Film Review: ‘Tusk’

Michael Parks

Kevin Smith’s 1994 debut Clerks found the filmmaker already firmly intertwined with his narrative, with the movie’s hilarity bolstered by the writer/director’s profane stories about his struggles getting the damn thing made in the first place. What first seemed like charming promotion quickly grew into a canny empire, as each subsequent project emerged accompanied by increased flurries of merchandising, Twitter rants, and self-referential Easter eggs. All of which is fine, unless you just kind of want to watch a movie.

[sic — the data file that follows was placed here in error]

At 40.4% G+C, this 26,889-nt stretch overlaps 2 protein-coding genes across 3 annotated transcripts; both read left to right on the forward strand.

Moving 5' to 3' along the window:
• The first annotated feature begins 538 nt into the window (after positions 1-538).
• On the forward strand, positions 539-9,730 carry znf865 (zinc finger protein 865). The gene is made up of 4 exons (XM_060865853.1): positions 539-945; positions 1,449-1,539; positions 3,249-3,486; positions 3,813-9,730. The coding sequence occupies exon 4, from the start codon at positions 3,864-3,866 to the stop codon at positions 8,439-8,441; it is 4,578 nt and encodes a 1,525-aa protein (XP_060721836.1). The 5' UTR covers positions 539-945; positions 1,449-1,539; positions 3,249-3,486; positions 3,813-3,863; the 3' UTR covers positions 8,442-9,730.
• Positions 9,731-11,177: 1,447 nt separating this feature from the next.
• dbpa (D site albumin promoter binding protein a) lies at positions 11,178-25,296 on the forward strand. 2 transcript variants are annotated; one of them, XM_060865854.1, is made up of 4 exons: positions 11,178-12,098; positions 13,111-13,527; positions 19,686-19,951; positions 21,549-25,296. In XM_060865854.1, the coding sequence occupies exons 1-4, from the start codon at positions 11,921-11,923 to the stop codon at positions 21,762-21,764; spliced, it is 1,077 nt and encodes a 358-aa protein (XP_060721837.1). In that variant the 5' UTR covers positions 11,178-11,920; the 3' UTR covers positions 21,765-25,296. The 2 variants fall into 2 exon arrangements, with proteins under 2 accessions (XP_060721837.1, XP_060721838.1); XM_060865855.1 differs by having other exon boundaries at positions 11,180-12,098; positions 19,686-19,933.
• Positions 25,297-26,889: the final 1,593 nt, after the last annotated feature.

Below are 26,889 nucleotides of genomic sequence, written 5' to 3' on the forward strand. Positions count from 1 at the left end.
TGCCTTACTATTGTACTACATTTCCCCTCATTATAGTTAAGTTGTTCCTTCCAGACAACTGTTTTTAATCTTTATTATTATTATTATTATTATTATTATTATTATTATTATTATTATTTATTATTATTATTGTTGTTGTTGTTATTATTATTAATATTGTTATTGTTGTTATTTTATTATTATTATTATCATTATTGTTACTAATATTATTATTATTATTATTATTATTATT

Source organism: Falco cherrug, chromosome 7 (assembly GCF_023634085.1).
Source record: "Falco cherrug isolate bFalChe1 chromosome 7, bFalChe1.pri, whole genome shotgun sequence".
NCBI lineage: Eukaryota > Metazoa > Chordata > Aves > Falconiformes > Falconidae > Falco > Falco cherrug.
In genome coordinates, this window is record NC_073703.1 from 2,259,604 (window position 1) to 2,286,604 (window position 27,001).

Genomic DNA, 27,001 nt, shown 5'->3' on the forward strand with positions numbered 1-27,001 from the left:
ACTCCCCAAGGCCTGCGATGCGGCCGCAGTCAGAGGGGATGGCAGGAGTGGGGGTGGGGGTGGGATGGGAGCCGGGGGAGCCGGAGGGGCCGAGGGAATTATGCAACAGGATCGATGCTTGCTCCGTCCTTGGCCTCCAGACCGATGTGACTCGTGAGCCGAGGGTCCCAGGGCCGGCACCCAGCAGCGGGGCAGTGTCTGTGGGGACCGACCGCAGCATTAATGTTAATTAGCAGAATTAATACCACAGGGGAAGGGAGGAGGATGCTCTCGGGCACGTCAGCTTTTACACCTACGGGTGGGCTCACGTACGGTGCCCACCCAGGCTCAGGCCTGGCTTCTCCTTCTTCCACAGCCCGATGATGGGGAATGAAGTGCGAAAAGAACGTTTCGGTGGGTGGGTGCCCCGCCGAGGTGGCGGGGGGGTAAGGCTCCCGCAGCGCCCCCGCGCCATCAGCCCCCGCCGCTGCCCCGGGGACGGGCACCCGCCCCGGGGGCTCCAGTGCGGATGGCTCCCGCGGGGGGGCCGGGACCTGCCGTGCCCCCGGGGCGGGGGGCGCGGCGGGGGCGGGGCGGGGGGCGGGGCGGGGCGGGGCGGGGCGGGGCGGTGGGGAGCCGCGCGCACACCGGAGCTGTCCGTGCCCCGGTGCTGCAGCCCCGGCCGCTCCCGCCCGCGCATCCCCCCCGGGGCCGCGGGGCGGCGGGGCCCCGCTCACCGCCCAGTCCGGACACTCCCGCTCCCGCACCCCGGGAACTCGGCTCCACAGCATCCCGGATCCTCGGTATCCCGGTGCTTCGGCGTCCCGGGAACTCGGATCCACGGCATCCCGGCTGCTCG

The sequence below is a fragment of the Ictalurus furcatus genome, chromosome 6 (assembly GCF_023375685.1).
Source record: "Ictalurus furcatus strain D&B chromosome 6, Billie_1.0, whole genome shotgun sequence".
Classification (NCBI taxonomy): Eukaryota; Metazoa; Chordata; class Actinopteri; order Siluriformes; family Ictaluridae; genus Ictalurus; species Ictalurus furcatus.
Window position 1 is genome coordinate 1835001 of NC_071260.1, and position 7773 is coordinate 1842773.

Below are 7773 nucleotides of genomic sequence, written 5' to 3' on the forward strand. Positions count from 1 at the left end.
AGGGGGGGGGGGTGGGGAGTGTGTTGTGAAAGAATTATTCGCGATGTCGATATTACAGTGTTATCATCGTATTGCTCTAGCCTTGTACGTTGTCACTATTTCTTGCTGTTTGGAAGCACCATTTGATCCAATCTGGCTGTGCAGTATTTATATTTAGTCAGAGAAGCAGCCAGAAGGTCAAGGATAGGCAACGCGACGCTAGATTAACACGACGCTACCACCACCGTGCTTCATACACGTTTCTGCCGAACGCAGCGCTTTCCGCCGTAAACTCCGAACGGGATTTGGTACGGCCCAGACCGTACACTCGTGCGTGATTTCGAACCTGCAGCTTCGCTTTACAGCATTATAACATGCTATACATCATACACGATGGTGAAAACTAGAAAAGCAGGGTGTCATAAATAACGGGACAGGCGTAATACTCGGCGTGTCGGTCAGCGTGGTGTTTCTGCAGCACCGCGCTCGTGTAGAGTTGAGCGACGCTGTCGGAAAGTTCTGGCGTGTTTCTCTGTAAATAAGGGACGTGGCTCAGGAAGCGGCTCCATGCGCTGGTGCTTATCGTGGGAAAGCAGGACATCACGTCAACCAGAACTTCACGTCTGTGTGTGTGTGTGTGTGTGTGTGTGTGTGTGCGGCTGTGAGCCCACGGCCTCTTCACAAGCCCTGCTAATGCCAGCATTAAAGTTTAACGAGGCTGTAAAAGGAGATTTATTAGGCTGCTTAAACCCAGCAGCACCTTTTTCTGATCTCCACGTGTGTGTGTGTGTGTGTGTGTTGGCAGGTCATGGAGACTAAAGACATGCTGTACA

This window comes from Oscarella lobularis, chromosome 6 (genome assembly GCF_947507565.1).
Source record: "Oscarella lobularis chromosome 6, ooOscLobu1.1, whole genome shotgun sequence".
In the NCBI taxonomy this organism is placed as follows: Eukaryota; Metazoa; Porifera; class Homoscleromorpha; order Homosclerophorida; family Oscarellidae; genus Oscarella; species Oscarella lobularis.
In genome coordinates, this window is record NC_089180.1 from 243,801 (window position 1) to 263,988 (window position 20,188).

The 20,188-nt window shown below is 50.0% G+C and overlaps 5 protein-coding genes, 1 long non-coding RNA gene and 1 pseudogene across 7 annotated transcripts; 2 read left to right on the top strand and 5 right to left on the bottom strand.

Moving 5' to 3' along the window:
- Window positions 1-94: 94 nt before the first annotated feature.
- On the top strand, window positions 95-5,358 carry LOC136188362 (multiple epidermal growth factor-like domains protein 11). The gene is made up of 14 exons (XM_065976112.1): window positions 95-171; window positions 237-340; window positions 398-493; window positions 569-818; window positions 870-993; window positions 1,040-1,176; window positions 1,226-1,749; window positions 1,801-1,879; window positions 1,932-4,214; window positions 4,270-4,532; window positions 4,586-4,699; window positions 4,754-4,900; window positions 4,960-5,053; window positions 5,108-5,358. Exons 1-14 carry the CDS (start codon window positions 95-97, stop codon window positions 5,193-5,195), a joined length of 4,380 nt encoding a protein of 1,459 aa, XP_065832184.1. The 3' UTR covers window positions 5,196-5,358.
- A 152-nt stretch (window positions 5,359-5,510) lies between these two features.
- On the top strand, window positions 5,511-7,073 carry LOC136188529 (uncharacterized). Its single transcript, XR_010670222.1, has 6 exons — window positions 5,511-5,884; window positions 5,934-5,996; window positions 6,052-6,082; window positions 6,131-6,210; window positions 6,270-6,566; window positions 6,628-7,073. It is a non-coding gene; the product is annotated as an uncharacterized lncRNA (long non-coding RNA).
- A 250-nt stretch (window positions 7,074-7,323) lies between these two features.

Judged strictly by what’s on the screen, Smith’s Tusk is a bit of a hot mess: an initially creepy slice of body horror that repeatedly fritters away its mounting bad vibes through shoe-horned flashbacks and lengthy improv digressions. When taken as a part in the ever-evolving chronicle of All Things Kevin, however, it becomes something more interesting.

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